The BBC reports that the University of Derby recently launched a games programming course - all 106 applicants were men. They are now holding some all-female summer schools, and exploring the options of scholarships in an attempt to persuade women that solitary hours in front of a computer screen can be good for their career prospects.
Acting programme leader, lecturer John Sear, said: "Girls do want to play games but no-one is making games for them. I'm a programmer by trade and I know probably several hundred, and I have only ever met one woman."
Car design is another such field. There was an interesting interview with Sanghamitra Datta, an NID graduate, on CNBC's Auto Show. Sanghamitra enrolled for a course in car designing at the University of Bristol where the first day was a huge shock.
There were Chinese, Japanese, Europeans, Africans - ALL boys. She was the sole female student in the class which was kind of unnnerving. But she went on to complete the course with flying colours and is now a full-fledged automobile designer.
So I guess it's multiple factors:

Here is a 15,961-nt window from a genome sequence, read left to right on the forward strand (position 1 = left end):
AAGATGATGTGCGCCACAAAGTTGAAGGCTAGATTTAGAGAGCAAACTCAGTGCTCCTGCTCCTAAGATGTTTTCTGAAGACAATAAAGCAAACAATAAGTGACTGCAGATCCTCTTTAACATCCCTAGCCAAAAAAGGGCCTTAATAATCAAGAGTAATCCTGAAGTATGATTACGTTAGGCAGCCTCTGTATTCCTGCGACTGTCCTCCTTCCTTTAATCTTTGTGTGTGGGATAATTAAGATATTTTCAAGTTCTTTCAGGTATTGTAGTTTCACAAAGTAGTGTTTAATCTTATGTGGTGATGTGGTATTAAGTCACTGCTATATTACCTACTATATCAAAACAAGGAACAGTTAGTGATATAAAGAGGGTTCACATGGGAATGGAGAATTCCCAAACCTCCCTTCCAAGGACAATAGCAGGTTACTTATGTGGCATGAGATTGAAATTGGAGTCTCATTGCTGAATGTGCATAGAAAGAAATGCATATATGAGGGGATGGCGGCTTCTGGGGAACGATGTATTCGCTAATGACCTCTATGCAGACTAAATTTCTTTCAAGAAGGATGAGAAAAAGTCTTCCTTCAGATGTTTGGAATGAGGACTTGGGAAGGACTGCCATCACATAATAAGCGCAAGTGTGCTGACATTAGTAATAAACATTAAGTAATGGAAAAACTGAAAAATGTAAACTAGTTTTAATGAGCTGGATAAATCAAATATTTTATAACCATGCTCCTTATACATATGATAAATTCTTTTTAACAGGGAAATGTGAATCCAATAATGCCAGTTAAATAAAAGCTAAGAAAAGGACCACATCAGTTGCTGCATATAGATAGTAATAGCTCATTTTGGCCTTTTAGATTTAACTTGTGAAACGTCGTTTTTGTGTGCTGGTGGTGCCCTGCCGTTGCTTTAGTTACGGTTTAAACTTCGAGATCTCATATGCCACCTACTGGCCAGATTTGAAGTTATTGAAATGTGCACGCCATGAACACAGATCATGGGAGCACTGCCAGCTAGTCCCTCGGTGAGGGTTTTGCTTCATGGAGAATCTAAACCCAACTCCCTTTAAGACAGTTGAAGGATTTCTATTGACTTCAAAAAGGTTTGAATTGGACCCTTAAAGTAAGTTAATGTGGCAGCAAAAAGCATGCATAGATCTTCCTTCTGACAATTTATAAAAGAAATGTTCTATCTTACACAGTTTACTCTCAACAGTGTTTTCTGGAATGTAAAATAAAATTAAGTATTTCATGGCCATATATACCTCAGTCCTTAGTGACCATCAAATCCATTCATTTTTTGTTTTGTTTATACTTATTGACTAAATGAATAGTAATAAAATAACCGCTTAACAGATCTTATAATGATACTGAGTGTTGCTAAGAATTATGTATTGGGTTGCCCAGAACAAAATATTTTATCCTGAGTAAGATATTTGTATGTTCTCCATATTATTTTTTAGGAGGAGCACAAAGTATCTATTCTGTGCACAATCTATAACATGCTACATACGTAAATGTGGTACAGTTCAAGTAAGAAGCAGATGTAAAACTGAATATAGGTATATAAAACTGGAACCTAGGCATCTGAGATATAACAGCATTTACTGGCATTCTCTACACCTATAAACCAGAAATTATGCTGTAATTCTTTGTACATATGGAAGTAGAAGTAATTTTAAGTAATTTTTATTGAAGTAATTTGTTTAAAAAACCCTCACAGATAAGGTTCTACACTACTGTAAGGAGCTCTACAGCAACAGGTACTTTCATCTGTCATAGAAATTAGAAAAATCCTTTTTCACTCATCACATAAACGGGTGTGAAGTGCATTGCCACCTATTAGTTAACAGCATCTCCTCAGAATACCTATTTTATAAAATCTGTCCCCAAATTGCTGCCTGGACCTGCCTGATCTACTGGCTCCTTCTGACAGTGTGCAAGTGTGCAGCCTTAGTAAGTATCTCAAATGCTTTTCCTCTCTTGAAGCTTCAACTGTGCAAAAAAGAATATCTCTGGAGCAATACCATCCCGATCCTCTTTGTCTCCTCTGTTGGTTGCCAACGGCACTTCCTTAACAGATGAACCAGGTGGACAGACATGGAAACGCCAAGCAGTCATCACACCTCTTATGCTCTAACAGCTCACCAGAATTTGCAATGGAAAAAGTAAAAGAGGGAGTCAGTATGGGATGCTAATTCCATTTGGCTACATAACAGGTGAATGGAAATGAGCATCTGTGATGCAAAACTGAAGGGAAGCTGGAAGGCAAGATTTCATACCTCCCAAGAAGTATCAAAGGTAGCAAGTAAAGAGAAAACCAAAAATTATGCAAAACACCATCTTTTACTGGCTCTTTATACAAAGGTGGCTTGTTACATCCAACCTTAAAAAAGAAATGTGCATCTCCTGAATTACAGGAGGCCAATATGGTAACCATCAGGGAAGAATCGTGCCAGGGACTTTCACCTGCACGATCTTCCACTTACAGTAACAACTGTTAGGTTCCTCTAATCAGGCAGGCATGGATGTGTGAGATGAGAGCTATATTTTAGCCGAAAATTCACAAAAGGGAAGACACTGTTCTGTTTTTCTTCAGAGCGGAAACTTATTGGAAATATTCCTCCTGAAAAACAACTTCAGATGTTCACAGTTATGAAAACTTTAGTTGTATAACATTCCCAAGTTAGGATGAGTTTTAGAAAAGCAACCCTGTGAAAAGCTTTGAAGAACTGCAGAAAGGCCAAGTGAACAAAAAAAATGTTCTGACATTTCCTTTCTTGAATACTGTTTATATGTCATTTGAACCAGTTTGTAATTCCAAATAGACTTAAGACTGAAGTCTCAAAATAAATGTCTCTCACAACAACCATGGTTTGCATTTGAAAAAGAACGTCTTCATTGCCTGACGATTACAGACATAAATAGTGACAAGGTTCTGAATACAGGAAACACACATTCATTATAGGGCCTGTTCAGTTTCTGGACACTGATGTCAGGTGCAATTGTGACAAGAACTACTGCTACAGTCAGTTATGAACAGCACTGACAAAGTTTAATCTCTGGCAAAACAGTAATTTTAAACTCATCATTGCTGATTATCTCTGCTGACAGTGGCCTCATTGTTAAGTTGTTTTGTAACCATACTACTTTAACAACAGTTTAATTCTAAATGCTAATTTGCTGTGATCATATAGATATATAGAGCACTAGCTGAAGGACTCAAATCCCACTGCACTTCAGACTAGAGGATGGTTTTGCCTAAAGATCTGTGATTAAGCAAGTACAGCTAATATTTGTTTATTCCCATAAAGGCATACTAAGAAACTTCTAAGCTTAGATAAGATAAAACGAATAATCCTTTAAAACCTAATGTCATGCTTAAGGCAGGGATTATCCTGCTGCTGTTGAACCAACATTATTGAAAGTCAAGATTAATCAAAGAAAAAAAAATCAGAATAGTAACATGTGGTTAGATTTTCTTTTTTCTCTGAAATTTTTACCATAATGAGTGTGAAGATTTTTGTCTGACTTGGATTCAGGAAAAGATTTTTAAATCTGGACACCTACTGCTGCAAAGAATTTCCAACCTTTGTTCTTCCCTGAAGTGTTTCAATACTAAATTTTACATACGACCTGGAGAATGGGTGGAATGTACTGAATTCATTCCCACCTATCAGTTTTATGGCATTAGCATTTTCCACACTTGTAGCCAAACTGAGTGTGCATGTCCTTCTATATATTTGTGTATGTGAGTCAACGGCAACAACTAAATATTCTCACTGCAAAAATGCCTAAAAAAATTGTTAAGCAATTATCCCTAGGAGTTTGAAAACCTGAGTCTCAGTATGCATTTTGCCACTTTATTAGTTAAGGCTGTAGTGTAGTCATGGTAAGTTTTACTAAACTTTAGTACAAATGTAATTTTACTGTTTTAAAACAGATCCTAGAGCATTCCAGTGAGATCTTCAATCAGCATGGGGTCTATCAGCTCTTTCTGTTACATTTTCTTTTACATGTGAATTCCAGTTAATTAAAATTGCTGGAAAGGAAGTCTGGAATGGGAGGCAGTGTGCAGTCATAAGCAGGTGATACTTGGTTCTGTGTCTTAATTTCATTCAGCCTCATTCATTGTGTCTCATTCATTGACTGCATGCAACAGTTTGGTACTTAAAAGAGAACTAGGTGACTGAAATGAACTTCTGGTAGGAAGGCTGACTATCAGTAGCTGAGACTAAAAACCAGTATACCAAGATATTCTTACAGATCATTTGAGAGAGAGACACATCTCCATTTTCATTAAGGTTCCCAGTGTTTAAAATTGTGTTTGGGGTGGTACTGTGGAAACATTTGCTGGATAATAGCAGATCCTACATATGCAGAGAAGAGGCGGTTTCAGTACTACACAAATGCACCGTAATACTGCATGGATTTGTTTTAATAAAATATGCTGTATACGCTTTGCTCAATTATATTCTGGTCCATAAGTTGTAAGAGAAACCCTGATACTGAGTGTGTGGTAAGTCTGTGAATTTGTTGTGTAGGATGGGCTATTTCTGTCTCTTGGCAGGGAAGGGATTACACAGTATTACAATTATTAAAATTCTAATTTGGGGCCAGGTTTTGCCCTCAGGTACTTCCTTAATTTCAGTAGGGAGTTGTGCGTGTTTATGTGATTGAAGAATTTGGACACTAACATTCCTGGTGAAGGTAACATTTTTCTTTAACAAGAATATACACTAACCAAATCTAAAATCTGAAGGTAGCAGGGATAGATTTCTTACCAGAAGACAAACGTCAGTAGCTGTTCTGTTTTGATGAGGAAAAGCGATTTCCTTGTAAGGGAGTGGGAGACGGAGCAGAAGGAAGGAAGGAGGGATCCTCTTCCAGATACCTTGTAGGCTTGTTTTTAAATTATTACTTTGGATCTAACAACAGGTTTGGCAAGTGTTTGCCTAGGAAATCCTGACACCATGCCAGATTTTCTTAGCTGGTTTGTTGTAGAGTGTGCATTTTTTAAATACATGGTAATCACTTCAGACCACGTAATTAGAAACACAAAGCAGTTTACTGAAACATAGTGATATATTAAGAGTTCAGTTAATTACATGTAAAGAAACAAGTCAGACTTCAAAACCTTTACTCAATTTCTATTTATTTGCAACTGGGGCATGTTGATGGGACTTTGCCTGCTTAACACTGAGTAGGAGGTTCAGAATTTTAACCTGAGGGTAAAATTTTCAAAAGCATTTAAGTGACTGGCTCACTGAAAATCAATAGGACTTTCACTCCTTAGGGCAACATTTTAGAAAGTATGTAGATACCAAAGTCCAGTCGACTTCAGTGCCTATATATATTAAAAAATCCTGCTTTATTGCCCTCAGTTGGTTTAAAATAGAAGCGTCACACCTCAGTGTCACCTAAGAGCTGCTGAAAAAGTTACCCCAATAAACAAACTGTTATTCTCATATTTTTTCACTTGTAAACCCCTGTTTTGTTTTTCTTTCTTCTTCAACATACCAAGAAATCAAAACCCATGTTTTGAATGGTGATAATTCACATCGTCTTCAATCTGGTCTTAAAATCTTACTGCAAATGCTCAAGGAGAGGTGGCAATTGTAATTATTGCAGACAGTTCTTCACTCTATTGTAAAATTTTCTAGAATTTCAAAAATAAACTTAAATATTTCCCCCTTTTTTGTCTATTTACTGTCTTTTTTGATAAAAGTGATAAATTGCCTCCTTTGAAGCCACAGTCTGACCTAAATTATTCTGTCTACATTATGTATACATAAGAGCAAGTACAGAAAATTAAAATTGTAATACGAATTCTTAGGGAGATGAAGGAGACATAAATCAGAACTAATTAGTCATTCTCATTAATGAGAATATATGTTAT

a) Certain fields inherently interest boys more. Action and speed (seen both in games and cars) are more exciting to Mars than Venus.
b) Derby university sees it as a "chicken and egg" problem - of boys writing games that boys liked playing, which in turn attracted boys into the industry.
c) The fact that there are no women in these fields often scares away the few women who might be interested. And so the cycle continues.
And I'm not blaming anyone here, just making an observation. If the traditionally male armed forces and the police can attract women, surely game design and car design will eventually see more female talent. And games with more use of mental skill than adrenalin rush and blood :)